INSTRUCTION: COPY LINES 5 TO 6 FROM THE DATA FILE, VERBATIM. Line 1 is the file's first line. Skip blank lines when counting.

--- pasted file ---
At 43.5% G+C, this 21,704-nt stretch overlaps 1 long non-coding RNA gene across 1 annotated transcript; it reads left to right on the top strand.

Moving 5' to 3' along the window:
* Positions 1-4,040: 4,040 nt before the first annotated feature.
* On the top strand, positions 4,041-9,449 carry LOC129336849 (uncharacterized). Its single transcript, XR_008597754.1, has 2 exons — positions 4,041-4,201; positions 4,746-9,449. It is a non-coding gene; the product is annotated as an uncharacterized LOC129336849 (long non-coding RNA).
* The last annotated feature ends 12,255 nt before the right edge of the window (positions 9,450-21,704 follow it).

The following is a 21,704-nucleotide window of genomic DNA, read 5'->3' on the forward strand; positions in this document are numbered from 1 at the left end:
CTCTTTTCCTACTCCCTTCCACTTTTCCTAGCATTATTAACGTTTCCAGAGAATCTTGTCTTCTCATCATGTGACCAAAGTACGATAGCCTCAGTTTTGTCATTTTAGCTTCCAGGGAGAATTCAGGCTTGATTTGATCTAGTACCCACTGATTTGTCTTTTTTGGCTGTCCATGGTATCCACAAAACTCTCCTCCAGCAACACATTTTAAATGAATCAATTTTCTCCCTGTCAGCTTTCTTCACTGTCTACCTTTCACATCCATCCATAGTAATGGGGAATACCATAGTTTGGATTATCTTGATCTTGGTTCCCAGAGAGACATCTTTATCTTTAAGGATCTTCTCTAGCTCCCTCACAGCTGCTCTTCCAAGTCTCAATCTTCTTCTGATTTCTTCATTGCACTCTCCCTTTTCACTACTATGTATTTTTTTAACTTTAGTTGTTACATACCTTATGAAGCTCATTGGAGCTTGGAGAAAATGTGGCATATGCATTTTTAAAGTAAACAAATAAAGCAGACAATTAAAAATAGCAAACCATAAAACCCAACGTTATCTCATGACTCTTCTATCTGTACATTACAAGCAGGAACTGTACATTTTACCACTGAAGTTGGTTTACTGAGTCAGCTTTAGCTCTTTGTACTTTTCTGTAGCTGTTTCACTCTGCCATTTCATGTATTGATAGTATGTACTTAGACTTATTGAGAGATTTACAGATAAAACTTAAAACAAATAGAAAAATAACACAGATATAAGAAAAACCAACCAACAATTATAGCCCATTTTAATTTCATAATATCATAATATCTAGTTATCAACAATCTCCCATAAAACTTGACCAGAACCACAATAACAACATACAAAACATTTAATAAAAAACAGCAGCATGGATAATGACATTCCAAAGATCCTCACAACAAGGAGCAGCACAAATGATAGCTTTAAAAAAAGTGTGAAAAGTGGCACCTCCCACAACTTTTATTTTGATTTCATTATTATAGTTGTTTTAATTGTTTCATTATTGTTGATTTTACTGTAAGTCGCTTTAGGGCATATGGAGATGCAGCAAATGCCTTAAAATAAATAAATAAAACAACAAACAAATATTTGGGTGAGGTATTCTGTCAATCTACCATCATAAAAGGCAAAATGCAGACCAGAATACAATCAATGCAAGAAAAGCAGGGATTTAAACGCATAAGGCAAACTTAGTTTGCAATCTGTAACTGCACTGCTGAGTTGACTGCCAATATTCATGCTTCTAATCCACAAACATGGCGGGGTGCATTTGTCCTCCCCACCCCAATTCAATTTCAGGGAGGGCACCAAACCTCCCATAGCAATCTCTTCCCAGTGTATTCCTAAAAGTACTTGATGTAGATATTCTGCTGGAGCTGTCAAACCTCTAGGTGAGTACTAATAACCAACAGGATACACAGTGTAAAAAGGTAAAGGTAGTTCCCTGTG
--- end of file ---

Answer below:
* The last annotated feature ends 12,255 nt before the right edge of the window (positions 9,450-21,704 follow it).

The following is a 21,704-nucleotide window of genomic DNA, read 5'->3' on the forward strand; positions in this document are numbered from 1 at the left end: